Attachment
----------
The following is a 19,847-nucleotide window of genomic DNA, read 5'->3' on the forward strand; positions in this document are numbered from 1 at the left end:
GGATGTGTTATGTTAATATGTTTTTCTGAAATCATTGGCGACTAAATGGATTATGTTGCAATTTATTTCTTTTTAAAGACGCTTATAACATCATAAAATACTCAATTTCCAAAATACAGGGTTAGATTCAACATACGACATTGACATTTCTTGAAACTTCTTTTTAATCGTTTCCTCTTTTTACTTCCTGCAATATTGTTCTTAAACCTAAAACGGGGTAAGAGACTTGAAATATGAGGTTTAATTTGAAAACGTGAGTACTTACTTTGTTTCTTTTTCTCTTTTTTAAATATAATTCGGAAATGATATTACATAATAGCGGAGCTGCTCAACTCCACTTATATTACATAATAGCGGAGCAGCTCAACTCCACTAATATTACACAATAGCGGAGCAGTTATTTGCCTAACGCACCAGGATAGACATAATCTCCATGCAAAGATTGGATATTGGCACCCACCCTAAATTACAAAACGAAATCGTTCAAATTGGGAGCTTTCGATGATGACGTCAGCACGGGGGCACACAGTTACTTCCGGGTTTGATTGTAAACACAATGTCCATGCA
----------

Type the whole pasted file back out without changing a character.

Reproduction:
The following is a 19,847-nucleotide window of genomic DNA, read 5'->3' on the forward strand; positions in this document are numbered from 1 at the left end:
GGATGTGTTATGTTAATATGTTTTTCTGAAATCATTGGCGACTAAATGGATTATGTTGCAATTTATTTCTTTTTAAAGACGCTTATAACATCATAAAATACTCAATTTCCAAAATACAGGGTTAGATTCAACATACGACATTGACATTTCTTGAAACTTCTTTTTAATCGTTTCCTCTTTTTACTTCCTGCAATATTGTTCTTAAACCTAAAACGGGGTAAGAGACTTGAAATATGAGGTTTAATTTGAAAACGTGAGTACTTACTTTGTTTCTTTTTCTCTTTTTTAAATATAATTCGGAAATGATATTACATAATAGCGGAGCTGCTCAACTCCACTTATATTACATAATAGCGGAGCAGCTCAACTCCACTAATATTACACAATAGCGGAGCAGTTATTTGCCTAACGCACCAGGATAGACATAATCTCCATGCAAAGATTGGATATTGGCACCCACCCTAAATTACAAAACGAAATCGTTCAAATTGGGAGCTTTCGATGATGACGTCAGCACGGGGGCACACAGTTACTTCCGGGTTTGATTGTAAACACAATGTCCATGCA